Tuesday, February 9, 2010

A New Old Home

The basic work of our psyche is to create wholeness by integrating all the sometimes warring elements within. Some dreams show that we’re on the path of integration; this dream shows the opposite.

The dream: A friend has bought a Victorian house. I am thinking about buying a house nearby, and my friend is  condescending toward it. I feel hurt and diminished by her reaction. The house I am considering, which I defend as being “Queen Anne vintage,” has elements of both an older style house and a modern tract home. There is a large laundry room downstairs which I joke can be the children’s playroom. I am not sure that I like the dining room, or rather the living room dining room combo: one large rectangular room. A moment later the dining room splits into an L alcove with a half-height white fence.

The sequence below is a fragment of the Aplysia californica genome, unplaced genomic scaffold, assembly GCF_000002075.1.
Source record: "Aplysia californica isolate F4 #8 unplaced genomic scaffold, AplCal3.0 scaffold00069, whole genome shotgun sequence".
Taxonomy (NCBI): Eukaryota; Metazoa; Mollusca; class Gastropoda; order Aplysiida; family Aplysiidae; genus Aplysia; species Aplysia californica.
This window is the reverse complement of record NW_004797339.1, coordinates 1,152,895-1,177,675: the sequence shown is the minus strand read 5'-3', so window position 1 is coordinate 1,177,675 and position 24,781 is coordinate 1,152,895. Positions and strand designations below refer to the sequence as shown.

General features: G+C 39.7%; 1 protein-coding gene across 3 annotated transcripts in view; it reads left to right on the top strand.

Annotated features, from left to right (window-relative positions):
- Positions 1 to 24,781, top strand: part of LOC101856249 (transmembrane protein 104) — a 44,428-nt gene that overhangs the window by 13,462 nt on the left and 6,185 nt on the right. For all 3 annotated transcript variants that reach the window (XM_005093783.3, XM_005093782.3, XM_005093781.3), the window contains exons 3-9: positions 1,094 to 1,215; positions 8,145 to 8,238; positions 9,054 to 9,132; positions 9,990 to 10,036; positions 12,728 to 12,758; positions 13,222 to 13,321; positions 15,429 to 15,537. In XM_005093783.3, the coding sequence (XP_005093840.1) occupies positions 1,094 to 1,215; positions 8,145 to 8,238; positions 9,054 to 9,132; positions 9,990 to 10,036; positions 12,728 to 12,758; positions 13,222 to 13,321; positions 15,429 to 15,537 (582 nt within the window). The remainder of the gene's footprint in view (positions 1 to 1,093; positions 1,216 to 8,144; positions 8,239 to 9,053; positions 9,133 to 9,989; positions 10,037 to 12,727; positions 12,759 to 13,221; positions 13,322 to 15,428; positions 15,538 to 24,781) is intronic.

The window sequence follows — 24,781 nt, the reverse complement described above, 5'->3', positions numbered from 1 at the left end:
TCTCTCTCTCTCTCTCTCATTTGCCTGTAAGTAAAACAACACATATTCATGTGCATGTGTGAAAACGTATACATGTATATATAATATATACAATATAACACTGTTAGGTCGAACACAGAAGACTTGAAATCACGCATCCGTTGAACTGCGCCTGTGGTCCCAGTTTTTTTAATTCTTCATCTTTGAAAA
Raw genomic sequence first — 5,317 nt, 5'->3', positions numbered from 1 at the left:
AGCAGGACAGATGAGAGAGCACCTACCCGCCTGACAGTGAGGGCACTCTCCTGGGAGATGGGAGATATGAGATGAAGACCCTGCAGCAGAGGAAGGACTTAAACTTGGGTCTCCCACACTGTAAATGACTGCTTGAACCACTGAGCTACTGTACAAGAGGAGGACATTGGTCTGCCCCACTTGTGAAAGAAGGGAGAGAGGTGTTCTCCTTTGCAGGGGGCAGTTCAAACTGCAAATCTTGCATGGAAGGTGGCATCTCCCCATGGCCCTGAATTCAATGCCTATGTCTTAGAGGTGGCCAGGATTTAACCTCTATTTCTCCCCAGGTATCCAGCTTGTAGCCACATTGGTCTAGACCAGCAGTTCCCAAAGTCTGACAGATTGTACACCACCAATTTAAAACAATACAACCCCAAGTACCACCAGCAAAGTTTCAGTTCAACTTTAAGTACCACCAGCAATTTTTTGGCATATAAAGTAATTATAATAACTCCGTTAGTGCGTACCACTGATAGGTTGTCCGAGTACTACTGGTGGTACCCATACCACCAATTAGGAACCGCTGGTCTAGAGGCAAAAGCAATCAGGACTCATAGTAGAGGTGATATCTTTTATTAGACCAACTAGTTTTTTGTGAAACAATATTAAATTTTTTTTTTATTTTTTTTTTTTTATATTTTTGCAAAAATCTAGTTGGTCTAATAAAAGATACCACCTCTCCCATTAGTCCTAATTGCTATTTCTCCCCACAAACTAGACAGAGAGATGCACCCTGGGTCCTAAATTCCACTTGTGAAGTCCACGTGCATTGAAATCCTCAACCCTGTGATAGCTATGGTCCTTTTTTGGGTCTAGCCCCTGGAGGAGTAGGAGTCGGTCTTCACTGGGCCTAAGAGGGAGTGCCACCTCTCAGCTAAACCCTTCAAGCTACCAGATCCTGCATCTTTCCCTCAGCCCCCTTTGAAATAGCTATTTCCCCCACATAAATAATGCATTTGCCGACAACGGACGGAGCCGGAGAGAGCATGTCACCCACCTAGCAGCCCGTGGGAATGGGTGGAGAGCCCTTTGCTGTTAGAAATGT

Interpretation: The friend represents the part of me that has made an accommodation to collective reality. She has found a Victorian house in which to live, with all its symbolism of a strictly ordered public life and the hint of a secret private life. Another part wants a home that combines the old--the values and expectations of the very different culture of my youth—with the contemporary. Of course there are hints this modernity is narrow in its own way, with its tract homes, but in the dream it was presented as practical and serviceable. I make room for the disruptive anarchic children, even if the space (downstairs, in the laundry) seems grudging and tentative--not to mention implying they need to be cleaned up. I can’t combine all the background chatter (din-ing room) with life (living room) so I split off the unconscious elements (the L shaped alcove indicates the unconscious) and fence them in. The future work is to face these elements and give them adequate space.

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